Population: 1.6 Million

What: Urban Agriculture

Slow Principle: Smart City/Green Urban Sanctuaries

Barcelona’s mayor and the city’s chief architect have both been working with Cittaslow for years, spearheading the organisation’s new project, “Cittaslow Metropolel.” The project, geared toward bringing slow living principles to big cities, has a long list of participating cities including Busan, South Korea; San Francisco, Rome, and Milan. Barcelona’s mayor announced the city’s ambitious goal at the 13th Biennale of Architecture in Venice, saying he wants Barcelona “to be a city of productive neighbourhoods at a human pace, making up a hyperconnected city of zero emissions.”

Inspired by a lecture given by Oliveti on slow living principles, students at the Institute for Advanced Architecture of Catalonia (IAAC) were recently challenged to imagine each neighbourhood in Barcelona as a slow city, with each piece connecting as one giant “smart city.” One idea that emerged from IAAC was to transform typically underutilised urban spaces, like pedestrian bridges, as urban agriculture sites that double as green sanctuaries for citizens. More greenery means cleaner air and fresher food, and aligns with the slow principle of keeping nature within reach.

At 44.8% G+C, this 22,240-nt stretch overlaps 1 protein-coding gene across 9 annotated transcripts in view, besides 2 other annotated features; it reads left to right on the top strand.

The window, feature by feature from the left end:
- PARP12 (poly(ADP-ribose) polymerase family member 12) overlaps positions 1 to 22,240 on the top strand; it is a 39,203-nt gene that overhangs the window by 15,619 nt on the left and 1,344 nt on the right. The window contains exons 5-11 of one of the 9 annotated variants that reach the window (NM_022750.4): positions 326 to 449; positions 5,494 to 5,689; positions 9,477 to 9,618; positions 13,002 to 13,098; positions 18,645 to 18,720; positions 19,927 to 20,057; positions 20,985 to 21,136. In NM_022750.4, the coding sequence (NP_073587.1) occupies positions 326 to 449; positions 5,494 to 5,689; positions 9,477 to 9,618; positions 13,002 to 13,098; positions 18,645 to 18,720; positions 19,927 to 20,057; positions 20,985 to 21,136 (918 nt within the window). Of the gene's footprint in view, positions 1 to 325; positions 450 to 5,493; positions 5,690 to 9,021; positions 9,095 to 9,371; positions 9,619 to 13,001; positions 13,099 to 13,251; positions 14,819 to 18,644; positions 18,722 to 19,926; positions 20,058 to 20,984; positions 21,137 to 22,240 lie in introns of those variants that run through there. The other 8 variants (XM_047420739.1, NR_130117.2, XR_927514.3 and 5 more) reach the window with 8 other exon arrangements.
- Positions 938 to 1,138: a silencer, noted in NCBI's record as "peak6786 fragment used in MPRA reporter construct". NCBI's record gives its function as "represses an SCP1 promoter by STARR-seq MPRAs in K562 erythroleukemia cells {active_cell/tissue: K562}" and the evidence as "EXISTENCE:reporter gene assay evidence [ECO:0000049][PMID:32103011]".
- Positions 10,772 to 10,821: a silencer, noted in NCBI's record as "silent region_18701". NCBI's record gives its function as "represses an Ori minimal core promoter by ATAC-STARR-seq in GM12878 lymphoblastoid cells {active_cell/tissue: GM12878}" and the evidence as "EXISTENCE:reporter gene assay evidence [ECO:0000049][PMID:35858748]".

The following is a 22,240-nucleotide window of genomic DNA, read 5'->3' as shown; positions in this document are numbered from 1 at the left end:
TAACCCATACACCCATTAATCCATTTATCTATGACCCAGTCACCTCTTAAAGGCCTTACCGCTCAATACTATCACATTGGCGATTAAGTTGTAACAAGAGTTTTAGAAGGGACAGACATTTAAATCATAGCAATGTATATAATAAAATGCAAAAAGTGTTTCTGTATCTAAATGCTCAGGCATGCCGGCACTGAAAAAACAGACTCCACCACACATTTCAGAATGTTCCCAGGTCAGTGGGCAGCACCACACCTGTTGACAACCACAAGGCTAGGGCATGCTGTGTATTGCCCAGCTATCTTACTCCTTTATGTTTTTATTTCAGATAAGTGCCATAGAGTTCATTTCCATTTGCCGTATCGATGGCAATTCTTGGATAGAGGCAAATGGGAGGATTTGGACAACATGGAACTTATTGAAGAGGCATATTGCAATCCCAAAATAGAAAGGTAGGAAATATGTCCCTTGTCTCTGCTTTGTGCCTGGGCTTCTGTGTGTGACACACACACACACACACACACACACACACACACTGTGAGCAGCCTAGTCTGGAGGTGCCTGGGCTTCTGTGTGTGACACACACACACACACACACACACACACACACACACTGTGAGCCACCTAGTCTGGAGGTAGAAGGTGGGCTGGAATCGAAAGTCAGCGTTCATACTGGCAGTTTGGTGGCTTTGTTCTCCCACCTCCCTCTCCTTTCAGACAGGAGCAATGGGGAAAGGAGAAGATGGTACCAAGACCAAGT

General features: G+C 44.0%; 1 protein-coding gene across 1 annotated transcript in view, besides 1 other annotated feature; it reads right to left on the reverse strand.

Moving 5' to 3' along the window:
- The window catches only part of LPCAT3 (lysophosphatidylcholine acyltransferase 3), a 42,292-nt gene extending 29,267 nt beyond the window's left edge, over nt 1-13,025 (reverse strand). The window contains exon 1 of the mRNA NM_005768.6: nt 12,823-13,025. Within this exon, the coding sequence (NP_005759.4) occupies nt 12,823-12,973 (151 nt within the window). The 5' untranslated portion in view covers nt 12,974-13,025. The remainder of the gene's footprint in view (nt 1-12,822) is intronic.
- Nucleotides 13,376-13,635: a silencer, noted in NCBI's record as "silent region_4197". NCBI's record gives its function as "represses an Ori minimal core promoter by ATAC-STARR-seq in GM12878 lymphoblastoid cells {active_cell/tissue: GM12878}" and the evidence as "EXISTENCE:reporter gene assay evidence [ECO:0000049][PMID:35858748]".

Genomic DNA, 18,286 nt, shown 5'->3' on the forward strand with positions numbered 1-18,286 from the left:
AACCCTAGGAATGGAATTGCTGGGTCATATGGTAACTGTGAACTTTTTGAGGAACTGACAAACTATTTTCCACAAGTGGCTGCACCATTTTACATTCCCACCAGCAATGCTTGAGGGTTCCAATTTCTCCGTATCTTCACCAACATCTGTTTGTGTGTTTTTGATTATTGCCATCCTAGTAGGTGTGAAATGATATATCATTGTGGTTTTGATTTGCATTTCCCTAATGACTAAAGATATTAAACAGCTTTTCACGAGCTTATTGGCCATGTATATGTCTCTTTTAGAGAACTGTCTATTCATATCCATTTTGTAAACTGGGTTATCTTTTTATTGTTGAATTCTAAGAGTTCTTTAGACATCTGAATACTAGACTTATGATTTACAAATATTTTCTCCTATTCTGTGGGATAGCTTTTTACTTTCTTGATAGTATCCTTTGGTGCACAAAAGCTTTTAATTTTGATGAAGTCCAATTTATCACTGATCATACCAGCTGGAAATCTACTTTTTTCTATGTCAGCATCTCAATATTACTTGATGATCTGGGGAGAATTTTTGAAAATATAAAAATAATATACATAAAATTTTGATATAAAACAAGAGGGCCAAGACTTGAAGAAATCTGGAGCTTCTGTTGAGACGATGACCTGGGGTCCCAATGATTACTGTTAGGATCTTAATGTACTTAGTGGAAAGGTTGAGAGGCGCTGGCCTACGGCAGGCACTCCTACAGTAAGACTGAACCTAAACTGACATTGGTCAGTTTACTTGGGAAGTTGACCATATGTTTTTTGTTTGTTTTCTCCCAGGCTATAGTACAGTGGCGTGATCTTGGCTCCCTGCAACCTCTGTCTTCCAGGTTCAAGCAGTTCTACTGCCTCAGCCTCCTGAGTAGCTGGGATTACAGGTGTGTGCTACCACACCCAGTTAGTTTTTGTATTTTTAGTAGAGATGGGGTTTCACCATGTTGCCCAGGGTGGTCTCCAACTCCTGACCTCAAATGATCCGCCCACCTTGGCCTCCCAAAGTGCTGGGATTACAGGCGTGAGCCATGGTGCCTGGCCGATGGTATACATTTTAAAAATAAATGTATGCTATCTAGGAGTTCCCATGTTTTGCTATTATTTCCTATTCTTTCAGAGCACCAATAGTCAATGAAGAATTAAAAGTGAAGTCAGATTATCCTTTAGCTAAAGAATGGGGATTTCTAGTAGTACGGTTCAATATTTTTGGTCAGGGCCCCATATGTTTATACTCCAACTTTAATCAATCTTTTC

A Tokyo park © Kazuhiko Maeda
A Tokyo park © Kazuhiko Maeda

Where: Tokyo

Population: 13.4 Million

What: Voluntary Blackout

Slow Principle: Minimising Environmental Impact

Tokyo, one of the largest cities in the world, is home to its own slow living organisation called Sloth Club. Founded more than 15 years ago, the club’s mission includes minimising “our destructive impact and finding joy in our life without consuming an endless chain of meaningless things.” In admiration of the sloth’s slow style, the club also works to save sloth forest habitat in Ecuador by supporting fair-trade products from the region.